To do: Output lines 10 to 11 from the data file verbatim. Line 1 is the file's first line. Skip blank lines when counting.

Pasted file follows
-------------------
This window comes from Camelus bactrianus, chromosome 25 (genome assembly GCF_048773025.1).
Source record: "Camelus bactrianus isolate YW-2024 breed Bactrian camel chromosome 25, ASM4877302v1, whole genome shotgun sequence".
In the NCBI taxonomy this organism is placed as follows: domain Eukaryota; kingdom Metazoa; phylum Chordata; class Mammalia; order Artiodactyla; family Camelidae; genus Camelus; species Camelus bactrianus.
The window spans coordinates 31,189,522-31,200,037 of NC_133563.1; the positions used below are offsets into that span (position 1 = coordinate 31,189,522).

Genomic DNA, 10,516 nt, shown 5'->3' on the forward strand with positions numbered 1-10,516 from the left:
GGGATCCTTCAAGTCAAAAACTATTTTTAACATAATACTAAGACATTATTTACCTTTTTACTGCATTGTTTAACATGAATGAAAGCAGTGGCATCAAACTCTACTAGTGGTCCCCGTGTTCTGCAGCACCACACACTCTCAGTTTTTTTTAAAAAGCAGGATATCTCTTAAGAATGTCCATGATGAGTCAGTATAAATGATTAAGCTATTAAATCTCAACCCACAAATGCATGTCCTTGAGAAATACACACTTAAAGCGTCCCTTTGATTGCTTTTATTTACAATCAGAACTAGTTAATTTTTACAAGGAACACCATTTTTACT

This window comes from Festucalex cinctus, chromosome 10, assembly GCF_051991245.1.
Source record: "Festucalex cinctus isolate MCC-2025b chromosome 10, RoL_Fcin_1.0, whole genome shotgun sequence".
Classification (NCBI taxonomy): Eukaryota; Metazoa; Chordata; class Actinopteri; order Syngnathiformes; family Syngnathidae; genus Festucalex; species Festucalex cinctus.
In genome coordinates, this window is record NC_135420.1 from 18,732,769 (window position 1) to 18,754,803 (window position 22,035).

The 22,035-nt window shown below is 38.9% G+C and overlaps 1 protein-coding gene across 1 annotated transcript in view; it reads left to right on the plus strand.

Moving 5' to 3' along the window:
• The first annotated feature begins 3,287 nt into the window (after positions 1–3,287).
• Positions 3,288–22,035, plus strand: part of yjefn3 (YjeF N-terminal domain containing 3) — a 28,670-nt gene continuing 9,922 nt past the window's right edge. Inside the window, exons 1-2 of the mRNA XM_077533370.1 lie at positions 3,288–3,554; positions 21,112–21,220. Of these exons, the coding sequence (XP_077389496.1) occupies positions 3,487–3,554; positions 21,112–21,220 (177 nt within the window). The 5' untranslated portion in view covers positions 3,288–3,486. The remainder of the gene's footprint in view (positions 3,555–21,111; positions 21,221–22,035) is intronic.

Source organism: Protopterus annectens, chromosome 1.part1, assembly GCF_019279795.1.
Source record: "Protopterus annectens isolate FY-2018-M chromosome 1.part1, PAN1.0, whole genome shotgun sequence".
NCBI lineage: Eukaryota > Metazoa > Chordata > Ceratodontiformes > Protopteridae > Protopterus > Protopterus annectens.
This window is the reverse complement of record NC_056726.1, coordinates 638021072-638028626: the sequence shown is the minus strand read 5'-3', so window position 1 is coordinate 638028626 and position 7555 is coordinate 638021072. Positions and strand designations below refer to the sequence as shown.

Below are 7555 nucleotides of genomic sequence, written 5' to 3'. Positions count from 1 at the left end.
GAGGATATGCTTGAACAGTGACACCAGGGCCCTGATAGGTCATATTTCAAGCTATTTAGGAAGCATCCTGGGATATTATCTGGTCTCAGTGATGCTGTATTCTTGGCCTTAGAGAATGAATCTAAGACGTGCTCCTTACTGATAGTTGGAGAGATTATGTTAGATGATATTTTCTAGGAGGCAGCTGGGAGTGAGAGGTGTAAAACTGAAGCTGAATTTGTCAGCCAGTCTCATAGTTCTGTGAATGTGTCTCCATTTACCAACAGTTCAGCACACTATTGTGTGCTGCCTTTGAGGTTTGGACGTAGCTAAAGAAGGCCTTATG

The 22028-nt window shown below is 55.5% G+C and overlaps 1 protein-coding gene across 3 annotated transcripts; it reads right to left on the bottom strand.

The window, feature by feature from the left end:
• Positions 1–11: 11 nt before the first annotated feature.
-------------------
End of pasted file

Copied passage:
In genome coordinates, this window is record NC_135420.1 from 18,732,769 (window position 1) to 18,754,803 (window position 22,035).

The 22,035-nt window shown below is 38.9% G+C and overlaps 1 protein-coding gene across 1 annotated transcript in view; it reads left to right on the plus strand.